Brenda’s games

 Posted by (Visited 10530 times)  Game talk  Tagged with: ,
Apr 302009
 

Brenda Brathwaite is one of my many brilliant friends from the game industry, and this is some of her recent work:

The object of Train is to get a collection of people from Point A to Point B by placing them in a boxcar and sending them on their merry way. Played among a group of three people, players draw cards from a pile that can impede other players or free them from existing obstacles. The first player to reach the end of the line wins.

The destination? Auschwitz.

The “game” didn’t stop there, however. The game board, pictured above, is an allusion to Kristallnacht – Brathwaite explained that she needed to break a fresh piece of glass each time she “installed” her work in a new location to properly evoke the violence of the experience. She even typed the game’s instructions on an actual SS typewriter, which she purchased solely for that purpose.

There were audible gasps in the audience when Brathwaite revealed Train‘s shocking conclusion; one attendee was so moved by the experience that she left the conference room in tears.

— The Escapist : TGC 2009: How a Board Game Can Make You Cry

You should read the whole article. I could add commentary, but I am sure you can guess the sort of thing I would say.

Apr 302009
 

This was cool — State Representative Nancy Landry of Louisiana just held a town hall meeting in Metaplace. A big part of the event was Q&A sessions with a middle school class run by teacher Margret Atkinson of Northwestern Middle School, and in attendance were the state’s Superintendent of Education Paul Pastorek, and the school’s principal, Debby Brian. I believe a few blog posts elsewhere and a video of the event are forthcoming. Eidt: and here’s one.

I was asked to give brief remarks on digital citizenship, and here they are:

So I was asked to make a few comments about digital citizenship, and I think the thing that most strikes me about an event like this is the fact that citizenship is the same whether it exists in the real world or a digital framework. Here we all are at this wonderful event, and the things that we are talking about in this cartoony, digital world are big important, real world issues, like funding for science education, and the legislative process.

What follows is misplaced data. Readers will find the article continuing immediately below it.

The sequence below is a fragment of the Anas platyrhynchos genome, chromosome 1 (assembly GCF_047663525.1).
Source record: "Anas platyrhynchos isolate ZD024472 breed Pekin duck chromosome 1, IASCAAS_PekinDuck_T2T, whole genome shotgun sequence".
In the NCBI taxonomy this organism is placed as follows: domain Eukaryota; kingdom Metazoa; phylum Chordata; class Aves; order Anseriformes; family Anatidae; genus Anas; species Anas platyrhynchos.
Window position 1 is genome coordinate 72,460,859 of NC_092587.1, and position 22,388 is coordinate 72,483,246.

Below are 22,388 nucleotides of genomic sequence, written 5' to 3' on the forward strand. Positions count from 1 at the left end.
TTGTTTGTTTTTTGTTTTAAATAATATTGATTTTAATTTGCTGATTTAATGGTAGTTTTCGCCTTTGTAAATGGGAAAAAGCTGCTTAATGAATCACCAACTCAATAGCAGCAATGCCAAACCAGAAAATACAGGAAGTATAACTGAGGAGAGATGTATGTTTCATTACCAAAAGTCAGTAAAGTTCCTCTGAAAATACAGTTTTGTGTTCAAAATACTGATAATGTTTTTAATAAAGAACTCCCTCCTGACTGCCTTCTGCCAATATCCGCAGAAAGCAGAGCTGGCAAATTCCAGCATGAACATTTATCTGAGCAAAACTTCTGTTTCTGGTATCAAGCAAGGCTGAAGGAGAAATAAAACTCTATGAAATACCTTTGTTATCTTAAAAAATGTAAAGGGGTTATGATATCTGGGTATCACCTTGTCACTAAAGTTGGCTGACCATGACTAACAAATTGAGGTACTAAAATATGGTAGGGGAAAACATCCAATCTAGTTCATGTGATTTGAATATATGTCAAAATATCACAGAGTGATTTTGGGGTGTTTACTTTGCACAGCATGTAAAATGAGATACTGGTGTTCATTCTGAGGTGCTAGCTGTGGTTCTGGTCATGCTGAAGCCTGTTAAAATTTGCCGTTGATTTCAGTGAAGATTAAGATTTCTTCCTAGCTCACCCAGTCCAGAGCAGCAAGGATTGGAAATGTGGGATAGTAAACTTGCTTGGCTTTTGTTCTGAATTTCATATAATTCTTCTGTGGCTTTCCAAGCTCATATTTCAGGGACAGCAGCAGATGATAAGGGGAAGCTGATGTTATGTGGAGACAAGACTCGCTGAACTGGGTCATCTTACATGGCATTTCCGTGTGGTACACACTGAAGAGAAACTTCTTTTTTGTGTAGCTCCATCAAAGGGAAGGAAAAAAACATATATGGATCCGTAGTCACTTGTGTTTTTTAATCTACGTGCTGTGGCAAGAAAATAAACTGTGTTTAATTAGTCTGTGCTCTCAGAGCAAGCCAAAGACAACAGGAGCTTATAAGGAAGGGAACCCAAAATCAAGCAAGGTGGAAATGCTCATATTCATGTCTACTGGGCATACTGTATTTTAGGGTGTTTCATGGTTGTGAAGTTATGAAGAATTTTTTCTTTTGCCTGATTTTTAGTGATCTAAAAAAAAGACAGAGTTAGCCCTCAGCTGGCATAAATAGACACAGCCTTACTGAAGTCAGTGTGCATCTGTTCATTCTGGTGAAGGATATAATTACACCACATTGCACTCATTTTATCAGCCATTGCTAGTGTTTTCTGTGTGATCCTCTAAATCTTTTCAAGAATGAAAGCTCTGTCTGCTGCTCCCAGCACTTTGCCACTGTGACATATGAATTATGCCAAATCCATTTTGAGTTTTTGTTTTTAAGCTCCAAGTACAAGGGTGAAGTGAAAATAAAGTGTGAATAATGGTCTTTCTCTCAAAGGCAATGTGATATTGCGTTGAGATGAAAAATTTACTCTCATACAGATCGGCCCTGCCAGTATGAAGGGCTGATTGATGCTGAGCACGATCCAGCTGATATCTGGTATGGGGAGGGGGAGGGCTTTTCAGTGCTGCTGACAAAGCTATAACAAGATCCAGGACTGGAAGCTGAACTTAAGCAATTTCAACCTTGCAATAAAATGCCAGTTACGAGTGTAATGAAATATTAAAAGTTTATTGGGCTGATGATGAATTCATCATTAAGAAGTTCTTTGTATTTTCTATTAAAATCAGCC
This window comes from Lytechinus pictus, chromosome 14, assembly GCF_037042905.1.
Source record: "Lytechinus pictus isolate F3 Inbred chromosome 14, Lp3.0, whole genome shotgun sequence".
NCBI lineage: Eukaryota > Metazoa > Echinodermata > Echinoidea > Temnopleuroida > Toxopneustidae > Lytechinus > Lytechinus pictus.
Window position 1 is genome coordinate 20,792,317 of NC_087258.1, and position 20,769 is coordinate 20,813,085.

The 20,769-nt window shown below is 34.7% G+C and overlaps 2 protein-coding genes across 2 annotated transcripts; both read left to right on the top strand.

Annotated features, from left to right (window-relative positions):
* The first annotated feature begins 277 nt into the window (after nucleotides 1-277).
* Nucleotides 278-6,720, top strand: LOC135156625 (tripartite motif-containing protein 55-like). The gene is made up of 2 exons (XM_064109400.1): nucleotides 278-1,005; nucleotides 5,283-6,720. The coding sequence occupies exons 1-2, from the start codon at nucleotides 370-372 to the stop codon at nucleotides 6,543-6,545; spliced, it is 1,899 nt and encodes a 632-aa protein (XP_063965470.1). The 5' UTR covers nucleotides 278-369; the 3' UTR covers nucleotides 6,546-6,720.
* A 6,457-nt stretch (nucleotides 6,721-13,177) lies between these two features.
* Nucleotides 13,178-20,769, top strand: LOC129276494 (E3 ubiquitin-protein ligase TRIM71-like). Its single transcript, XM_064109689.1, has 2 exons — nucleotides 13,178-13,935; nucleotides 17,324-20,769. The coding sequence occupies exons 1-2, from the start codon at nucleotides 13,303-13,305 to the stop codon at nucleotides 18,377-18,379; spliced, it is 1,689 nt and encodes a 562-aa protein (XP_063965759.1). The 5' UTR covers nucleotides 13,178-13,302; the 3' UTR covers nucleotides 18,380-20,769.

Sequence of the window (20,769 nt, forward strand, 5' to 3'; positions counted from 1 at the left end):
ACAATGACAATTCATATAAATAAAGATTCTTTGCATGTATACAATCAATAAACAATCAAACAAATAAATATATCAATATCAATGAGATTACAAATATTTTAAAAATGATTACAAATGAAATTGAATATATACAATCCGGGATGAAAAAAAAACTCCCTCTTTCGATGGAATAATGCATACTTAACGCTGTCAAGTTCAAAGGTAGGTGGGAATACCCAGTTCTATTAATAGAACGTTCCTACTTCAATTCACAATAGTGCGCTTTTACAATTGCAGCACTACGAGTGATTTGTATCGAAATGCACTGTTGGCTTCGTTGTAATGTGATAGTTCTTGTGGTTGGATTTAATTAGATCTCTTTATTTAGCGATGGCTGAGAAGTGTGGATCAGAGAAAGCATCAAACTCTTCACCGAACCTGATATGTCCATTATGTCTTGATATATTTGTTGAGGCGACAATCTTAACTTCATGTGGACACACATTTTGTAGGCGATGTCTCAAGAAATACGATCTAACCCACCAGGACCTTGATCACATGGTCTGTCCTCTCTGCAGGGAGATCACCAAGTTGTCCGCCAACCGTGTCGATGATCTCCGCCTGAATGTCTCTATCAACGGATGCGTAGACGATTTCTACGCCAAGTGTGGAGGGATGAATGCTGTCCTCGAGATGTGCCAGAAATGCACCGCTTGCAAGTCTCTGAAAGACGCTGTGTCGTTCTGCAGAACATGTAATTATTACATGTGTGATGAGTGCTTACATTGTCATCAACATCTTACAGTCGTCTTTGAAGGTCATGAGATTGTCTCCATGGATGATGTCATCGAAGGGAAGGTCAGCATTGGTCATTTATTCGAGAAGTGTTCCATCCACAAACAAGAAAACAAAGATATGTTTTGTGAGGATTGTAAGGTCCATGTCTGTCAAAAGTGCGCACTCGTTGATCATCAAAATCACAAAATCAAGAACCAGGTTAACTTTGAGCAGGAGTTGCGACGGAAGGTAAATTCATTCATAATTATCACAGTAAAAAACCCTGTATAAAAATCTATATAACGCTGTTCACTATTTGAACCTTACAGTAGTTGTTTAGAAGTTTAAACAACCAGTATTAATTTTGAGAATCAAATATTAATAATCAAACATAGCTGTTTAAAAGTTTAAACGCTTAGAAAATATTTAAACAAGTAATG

Online communities are a VENUE, not an end in themselves. They are just a new way for us to engage in very old practices. And I think that if we managed to transplant some folks from ancient Athens and given them an intensive course in language and computer literacy, they would be perfectly at home with the substance of the discussions today!

At the same time, I think that it also highlights how important that digital literacy IS; after all, without those lessons, they would be less able to participate. And as our society’s tech capabilities grow, I think it’s wonderful to see that our society — and legislators — and principals and school superintendents, and teachers — are willing to invest in that literacy so that future voters, citizens, will be able to participate to the best of their ability using this new technology.

So I want to just say thank you to all of you for taking the plunge!

Apr 282009
 

Mint.com is a personal finance site that won the judges’ award at TechCrunch40 the same year that Metaplace won the audience award. It helps you do budgeting and other such dull tasks, all in slick interface.

Despite the zillions of products out there to do this, we still managed to wheel, deal, and borrow ourselves into a financial crisis (that is still ongoing, though swine flu may be eclipsing it just now). Clearly, something was lacking in the appeal here, for if said product category were truly successful, we wouldn’t be in this fix.

Now, Mint is in closed beta on a feature that turns personal finance into a game, complete with points earned for doing things like socking away some cash into the savings account each month, or switching to a credit card with annual rewards. Get enough points in a sustained way, and you too can be a Financial Guru.

This seems like a fairly straightforward harnessing of game-style incentive systems towards a laudable goal (though I should note that said credit card with rewards is likely from one of Mint’s partners). But honestly — money is points anyway, isn’t it? Why is it that we value the cash less than the flat-screen TV?

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Richard Bartle’s IMGDC keynote

 Posted by (Visited 8614 times)  Game talk  Tagged with: ,
Apr 252009
 

…is quite wonderful. It basically makes the case that freeform play (and even user-created content) should be the elder game on top of a more directed and guided play experience — and that we don’t tend to see this because of historical divisions between player types.

Here’s the PDF.

PS, I’ve periodically gone digging to find the origin of the term “elder game.” Anyone know? This old MUD-Dev post references the moment when it probably became common currency…

Apr 242009
 

I spent some time with the folks from the Avault lately, and now here’s the result, the Adrenaline Vault Podcast, where we talk about (if I recall correctly) Metaplace, World of Warcraft’s dominance of AAA games, why critics of videogame violence don’t quite get it, and more.

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